At most publishers the editors - and sometimes the authors - commonly write the copy that appears on the jackets of their books. There are two good reasons for this: they tend to know their books' strengths better than anyone and it is cheaper than paying someone else to do it.
For a long time Penguin has taken a different view to the industry standard and has employed copywriters across all its divisions to write the blurbs that appear on our books. Why? For one thing, copywriters are dedicated wordsmiths who are able to get a message across in a very short space. Secondly, copywriters are able to bring a freshness and vitality to a blurb that an editor or author who has been immersed for months and sometimes years in a book may find in short supply. Lastly, any copywriter worth her or his salt thinks first and foremost about their audience: the person they hope to reach in the bookshop.
Blurb writing is not scientific, different copywriters take very different approaches to how and what they write. And different writers will produce widely divergent blurbs while trying to achieve the same overall effect - i.e. convincing a bookshop customer to buy the book in their hands.
So how do you write a good blurb?
Over the next week, the copywriters at Penguin would like to share with you their thoughts on how to write a blurb. The views you'll see are as different as they are similar ... but this blurb has already become far too long already. Step up, Sarah from Puffin, Penguin's children's division.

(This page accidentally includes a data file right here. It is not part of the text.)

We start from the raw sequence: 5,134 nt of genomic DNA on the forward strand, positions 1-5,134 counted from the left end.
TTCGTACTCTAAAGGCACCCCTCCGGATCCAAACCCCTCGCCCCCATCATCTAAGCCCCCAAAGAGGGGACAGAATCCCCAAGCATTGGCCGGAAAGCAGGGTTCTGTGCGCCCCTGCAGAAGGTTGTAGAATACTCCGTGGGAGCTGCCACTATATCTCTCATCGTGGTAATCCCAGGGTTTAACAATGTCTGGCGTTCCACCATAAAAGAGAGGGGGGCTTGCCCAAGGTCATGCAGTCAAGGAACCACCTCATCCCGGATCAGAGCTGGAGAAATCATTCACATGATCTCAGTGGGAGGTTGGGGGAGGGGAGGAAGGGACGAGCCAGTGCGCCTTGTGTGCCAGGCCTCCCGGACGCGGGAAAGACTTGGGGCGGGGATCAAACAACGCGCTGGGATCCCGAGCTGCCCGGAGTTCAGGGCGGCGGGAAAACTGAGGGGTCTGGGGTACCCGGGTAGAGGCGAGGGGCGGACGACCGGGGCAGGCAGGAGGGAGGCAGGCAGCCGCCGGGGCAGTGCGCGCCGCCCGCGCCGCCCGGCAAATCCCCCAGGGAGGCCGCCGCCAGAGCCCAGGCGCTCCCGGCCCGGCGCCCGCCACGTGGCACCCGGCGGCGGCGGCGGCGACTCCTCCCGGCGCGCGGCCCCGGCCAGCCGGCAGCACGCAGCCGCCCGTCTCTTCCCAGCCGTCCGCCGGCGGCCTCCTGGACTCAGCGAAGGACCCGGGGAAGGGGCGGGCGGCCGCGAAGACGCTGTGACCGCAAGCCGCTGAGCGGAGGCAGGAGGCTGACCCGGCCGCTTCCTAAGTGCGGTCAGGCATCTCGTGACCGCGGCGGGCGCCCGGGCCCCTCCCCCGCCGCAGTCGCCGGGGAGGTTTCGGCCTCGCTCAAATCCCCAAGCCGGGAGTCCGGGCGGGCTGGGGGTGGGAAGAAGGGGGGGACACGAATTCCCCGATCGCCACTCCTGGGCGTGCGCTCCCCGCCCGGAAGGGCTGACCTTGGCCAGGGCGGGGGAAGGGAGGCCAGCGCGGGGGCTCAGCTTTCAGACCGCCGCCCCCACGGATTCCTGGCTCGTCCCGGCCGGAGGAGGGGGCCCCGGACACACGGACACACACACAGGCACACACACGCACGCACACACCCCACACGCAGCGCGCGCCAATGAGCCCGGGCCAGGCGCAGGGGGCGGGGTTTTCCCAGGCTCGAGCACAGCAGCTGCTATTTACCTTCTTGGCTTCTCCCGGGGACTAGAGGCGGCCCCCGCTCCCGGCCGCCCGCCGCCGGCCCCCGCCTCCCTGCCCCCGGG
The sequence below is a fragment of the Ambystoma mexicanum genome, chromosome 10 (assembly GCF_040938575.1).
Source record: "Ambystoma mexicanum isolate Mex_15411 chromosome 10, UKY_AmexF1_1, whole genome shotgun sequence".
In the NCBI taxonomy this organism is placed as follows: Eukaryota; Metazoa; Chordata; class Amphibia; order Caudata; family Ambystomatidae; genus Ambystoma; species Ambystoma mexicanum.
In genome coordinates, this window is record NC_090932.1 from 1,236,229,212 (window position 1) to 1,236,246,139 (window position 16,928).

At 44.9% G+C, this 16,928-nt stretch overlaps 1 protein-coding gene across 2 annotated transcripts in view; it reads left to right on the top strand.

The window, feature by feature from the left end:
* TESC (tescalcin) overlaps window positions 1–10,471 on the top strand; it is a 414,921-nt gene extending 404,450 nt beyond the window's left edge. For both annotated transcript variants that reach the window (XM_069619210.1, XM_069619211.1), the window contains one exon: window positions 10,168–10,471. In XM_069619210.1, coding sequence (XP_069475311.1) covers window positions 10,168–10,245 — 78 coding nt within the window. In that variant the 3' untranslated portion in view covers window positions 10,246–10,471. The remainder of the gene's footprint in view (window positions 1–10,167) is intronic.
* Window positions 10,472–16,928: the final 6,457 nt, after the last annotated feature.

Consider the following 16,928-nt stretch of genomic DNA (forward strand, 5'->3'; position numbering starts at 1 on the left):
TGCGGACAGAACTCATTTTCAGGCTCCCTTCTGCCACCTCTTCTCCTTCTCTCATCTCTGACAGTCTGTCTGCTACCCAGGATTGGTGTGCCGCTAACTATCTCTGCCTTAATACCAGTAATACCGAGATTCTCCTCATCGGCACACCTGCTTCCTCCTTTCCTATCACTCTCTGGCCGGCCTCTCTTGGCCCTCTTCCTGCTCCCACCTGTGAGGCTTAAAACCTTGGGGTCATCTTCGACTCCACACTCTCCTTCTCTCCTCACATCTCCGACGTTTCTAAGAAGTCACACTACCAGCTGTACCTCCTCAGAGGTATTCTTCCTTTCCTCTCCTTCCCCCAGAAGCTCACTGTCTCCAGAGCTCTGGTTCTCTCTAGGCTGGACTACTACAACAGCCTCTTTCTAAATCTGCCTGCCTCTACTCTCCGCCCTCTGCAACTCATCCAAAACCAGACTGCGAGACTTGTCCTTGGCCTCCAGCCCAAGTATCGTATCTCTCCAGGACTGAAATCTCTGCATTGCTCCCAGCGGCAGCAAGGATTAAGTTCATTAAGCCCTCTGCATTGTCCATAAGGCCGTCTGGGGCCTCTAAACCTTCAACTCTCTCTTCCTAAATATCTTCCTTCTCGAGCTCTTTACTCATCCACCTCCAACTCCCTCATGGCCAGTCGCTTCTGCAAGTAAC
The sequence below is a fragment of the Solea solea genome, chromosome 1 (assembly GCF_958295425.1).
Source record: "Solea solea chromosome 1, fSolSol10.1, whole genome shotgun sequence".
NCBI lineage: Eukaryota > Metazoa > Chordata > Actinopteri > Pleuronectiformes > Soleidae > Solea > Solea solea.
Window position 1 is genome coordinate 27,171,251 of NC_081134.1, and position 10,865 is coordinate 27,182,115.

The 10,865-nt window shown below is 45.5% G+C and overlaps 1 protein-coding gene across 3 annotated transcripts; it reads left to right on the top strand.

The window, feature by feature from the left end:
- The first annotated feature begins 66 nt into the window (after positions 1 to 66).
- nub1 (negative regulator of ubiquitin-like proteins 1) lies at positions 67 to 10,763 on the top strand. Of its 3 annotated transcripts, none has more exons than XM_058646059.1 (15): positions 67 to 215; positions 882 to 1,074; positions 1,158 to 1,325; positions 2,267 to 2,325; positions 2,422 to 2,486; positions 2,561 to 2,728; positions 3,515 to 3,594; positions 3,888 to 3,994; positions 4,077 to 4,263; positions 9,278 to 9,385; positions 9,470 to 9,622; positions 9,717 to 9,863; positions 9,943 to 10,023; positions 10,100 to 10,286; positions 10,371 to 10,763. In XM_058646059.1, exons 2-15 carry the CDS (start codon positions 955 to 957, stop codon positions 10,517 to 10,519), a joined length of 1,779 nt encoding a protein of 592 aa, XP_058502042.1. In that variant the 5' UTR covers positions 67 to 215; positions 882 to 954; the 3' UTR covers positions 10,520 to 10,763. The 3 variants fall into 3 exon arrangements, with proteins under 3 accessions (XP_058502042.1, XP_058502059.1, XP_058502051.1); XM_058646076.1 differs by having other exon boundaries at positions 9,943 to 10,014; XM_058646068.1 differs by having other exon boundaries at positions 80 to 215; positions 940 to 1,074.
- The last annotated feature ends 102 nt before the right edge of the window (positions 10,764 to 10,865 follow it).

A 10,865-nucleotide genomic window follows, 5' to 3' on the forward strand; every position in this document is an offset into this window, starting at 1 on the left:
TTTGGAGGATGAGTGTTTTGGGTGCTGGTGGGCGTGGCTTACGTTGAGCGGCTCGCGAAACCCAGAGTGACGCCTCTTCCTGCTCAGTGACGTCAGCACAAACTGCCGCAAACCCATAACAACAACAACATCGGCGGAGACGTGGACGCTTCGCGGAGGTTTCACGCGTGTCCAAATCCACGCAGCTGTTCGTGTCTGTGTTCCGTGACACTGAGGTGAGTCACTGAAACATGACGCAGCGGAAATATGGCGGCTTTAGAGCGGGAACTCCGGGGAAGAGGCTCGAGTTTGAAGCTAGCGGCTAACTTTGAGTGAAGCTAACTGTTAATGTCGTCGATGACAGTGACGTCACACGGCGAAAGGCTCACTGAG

Senior Copywriter, Penguin General
How to write a blurb
Or, how to read a manuscript, note down words and quotes and phrases with instant appeal, atmosphere, an air of mystery, a sense of character, a sense of place and put them all together in a coherent and exciting way. So that whoever picks up the book reads the blurb and thinks ‘I must read this book. I must have this book in my life, to the till we shall go. Immediately.’
No pressure then.
I love writing blurbs. I love it when that flash of inspiration strikes and transforms a blurb which initially began as a ‘join the dots’ - first this happened and then this happened, and then out of nowhere disaster struck but then something wonderful happened – or did it? Cue actual dot dot dots. That is one way not to write a blurb. It’s not formulaic. It’s about the individual story and bringing it to life in a very short space during a very short time in which the potential reader is pondering to buy or not to buy.
I write blurbs for children’s books, so in a morning I can be thinking about pirates and monsters and unicorns and remembering what it was like to be 8, and in the afternoon trying to blurb a sweeping epic set in apocalyptic Britain in between re-reading The BFG. It’s never same old same old, that’s for sure. And that’s what I always try to remember about my blurbs. Keep them varied, keep them lively, keep them inviting. Keep the book in their hands in the shop and (hopefully) keep it in their hearts forever.
Creative Copywriter, Puffin